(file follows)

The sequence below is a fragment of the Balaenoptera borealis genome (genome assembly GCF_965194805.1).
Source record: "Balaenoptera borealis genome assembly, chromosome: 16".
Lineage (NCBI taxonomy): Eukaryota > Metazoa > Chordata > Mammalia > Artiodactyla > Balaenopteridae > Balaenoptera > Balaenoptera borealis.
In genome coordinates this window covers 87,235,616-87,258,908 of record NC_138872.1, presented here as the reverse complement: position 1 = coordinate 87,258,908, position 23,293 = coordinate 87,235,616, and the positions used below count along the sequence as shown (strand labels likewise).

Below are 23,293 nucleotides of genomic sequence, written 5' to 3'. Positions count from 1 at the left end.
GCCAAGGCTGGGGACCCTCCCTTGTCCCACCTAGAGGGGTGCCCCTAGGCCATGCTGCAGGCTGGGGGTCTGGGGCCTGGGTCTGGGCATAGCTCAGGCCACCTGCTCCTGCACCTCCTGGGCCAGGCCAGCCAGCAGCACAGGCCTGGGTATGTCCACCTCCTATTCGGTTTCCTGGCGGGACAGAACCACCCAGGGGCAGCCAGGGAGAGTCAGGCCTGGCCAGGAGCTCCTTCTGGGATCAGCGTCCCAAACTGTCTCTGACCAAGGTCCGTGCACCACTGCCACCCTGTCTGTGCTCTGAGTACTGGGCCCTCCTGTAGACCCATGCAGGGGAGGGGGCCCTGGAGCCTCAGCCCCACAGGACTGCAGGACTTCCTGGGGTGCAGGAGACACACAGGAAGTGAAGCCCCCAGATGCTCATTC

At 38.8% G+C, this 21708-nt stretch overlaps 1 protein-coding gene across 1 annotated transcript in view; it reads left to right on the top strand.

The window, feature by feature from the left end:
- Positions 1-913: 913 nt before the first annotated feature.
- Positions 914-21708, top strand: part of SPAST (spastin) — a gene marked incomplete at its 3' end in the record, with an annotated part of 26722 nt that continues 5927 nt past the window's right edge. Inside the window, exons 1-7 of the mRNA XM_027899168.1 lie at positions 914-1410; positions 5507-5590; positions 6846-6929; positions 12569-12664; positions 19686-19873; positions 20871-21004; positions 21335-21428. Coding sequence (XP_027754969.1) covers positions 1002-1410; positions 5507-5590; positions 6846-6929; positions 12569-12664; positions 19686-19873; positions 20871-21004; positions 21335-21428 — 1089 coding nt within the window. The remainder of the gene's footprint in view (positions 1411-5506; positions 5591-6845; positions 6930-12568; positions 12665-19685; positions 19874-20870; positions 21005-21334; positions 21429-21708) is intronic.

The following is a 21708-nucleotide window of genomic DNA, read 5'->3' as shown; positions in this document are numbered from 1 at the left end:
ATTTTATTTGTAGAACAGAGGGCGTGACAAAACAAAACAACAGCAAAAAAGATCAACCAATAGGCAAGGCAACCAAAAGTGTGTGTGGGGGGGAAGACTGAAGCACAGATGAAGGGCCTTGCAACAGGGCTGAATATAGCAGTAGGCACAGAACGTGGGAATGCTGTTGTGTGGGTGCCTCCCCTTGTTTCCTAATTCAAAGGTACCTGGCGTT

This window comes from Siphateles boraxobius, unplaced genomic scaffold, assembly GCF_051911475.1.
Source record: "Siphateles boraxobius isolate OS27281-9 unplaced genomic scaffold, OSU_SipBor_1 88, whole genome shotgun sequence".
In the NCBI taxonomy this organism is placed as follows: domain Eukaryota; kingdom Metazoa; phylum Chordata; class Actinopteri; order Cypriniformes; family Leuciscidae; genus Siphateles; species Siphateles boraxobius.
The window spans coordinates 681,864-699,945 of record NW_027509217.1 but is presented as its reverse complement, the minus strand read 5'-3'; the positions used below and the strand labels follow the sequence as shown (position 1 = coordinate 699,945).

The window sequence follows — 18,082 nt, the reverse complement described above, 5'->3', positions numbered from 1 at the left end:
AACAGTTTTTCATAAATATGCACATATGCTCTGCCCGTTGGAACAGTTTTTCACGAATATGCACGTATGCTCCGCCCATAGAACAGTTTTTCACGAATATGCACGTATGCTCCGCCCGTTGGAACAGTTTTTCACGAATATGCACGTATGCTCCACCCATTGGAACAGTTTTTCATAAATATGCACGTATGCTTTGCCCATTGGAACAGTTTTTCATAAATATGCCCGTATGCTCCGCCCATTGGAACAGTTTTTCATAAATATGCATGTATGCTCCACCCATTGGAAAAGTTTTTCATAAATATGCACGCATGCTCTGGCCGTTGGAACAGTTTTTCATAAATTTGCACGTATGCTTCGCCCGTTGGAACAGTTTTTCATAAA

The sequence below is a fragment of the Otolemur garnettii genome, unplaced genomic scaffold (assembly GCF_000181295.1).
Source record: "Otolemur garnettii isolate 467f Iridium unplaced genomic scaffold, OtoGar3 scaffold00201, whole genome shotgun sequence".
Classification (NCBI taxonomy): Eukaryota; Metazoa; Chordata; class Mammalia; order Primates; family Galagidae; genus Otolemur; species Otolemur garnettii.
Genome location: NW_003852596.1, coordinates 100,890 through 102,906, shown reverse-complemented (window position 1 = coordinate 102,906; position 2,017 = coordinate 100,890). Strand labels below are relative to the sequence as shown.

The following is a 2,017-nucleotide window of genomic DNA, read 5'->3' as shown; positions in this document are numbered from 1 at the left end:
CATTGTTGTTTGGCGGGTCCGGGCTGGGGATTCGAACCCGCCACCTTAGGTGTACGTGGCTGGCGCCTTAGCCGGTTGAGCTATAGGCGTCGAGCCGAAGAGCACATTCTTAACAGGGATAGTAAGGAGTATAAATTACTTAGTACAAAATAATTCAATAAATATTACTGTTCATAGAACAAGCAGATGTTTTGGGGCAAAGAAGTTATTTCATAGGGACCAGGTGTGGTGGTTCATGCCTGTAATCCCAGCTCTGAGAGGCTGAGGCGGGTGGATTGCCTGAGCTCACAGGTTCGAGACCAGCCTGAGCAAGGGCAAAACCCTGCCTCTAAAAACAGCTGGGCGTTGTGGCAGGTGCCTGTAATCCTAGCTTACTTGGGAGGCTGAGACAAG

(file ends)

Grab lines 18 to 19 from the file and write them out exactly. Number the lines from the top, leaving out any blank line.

AACAGTTTTTCATAAATATGCACATATGCTCTGCCCGTTGGAACAGTTTTTCACGAATATGCACGTATGCTCCGCCCATAGAACAGTTTTTCACGAATATGCACGTATGCTCCGCCCGTTGGAACAGTTTTTCACGAATATGCACGTATGCTCCACCCATTGGAACAGTTTTTCATAAATATGCACGTATGCTTTGCCCATTGGAACAGTTTTTCATAAATATGCCCGTATGCTCCGCCCATTGGAACAGTTTTTCATAAATATGCATGTATGCTCCACCCATTGGAAAAGTTTTTCATAAATATGCACGCATGCTCTGGCCGTTGGAACAGTTTTTCATAAATTTGCACGTATGCTTCGCCCGTTGGAACAGTTTTTCATAAA

The sequence below is a fragment of the Otolemur garnettii genome, unplaced genomic scaffold (assembly GCF_000181295.1).